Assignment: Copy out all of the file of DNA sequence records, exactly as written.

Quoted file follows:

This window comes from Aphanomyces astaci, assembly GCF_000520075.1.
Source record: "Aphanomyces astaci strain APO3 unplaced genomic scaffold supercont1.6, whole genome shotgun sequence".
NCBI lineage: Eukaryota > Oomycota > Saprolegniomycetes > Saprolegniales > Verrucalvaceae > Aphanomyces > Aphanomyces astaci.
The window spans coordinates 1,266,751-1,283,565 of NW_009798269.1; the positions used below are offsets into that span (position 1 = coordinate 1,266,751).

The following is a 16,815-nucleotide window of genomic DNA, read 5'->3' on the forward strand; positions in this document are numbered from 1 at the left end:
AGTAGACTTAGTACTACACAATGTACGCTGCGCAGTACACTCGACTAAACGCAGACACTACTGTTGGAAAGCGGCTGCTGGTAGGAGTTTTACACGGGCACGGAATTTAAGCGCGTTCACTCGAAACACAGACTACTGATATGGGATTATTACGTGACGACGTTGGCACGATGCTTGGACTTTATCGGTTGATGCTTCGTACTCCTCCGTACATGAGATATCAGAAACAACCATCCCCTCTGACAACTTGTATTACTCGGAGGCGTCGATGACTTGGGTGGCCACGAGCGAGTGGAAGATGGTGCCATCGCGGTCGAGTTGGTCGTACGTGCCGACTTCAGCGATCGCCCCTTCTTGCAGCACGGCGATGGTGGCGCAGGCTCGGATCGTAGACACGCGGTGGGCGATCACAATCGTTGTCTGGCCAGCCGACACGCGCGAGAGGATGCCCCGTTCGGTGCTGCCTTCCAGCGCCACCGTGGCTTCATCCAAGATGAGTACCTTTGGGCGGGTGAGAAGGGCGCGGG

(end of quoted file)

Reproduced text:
This window comes from Aphanomyces astaci, assembly GCF_000520075.1.
Source record: "Aphanomyces astaci strain APO3 unplaced genomic scaffold supercont1.6, whole genome shotgun sequence".
NCBI lineage: Eukaryota > Oomycota > Saprolegniomycetes > Saprolegniales > Verrucalvaceae > Aphanomyces > Aphanomyces astaci.
The window spans coordinates 1,266,751-1,283,565 of NW_009798269.1; the positions used below are offsets into that span (position 1 = coordinate 1,266,751).

The following is a 16,815-nucleotide window of genomic DNA, read 5'->3' on the forward strand; positions in this document are numbered from 1 at the left end:
AGTAGACTTAGTACTACACAATGTACGCTGCGCAGTACACTCGACTAAACGCAGACACTACTGTTGGAAAGCGGCTGCTGGTAGGAGTTTTACACGGGCACGGAATTTAAGCGCGTTCACTCGAAACACAGACTACTGATATGGGATTATTACGTGACGACGTTGGCACGATGCTTGGACTTTATCGGTTGATGCTTCGTACTCCTCCGTACATGAGATATCAGAAACAACCATCCCCTCTGACAACTTGTATTACTCGGAGGCGTCGATGACTTGGGTGGCCACGAGCGAGTGGAAGATGGTGCCATCGCGGTCGAGTTGGTCGTACGTGCCGACTTCAGCGATCGCCCCTTCTTGCAGCACGGCGATGGTGGCGCAGGCTCGGATCGTAGACACGCGGTGGGCGATCACAATCGTTGTCTGGCCAGCCGACACGCGCGAGAGGATGCCCCGTTCGGTGCTGCCTTCCAGCGCCACCGTGGCTTCATCCAAGATGAGTACCTTTGGGCGGGTGAGAAGGGCGCGGG